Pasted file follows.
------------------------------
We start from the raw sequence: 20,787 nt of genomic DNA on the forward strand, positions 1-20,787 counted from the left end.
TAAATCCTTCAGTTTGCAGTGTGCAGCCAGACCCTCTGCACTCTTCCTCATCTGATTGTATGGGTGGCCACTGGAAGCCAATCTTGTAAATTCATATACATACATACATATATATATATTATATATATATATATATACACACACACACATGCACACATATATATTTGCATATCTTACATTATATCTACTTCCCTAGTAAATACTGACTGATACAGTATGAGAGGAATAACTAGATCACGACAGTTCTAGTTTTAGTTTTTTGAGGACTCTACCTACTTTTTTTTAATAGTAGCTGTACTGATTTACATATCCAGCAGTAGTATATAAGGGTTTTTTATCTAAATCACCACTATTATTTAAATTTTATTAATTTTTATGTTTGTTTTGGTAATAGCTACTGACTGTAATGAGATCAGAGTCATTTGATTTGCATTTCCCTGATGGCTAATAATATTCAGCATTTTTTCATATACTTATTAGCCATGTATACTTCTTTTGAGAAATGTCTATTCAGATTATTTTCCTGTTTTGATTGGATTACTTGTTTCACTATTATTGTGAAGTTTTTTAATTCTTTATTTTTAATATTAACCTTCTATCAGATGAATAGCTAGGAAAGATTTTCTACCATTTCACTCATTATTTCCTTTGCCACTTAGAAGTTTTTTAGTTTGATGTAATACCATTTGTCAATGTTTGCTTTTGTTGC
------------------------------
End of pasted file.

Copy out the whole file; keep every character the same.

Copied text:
We start from the raw sequence: 20,787 nt of genomic DNA on the forward strand, positions 1-20,787 counted from the left end.
TAAATCCTTCAGTTTGCAGTGTGCAGCCAGACCCTCTGCACTCTTCCTCATCTGATTGTATGGGTGGCCACTGGAAGCCAATCTTGTAAATTCATATACATACATACATATATATATATTATATATATATATATATACACACACACACATGCACACATATATATTTGCATATCTTACATTATATCTACTTCCCTAGTAAATACTGACTGATACAGTATGAGAGGAATAACTAGATCACGACAGTTCTAGTTTTAGTTTTTTGAGGACTCTACCTACTTTTTTTTAATAGTAGCTGTACTGATTTACATATCCAGCAGTAGTATATAAGGGTTTTTTATCTAAATCACCACTATTATTTAAATTTTATTAATTTTTATGTTTGTTTTGGTAATAGCTACTGACTGTAATGAGATCAGAGTCATTTGATTTGCATTTCCCTGATGGCTAATAATATTCAGCATTTTTTCATATACTTATTAGCCATGTATACTTCTTTTGAGAAATGTCTATTCAGATTATTTTCCTGTTTTGATTGGATTACTTGTTTCACTATTATTGTGAAGTTTTTTAATTCTTTATTTTTAATATTAACCTTCTATCAGATGAATAGCTAGGAAAGATTTTCTACCATTTCACTCATTATTTCCTTTGCCACTTAGAAGTTTTTTAGTTTGATGTAATACCATTTGTCAATGTTTGCTTTTGTTGC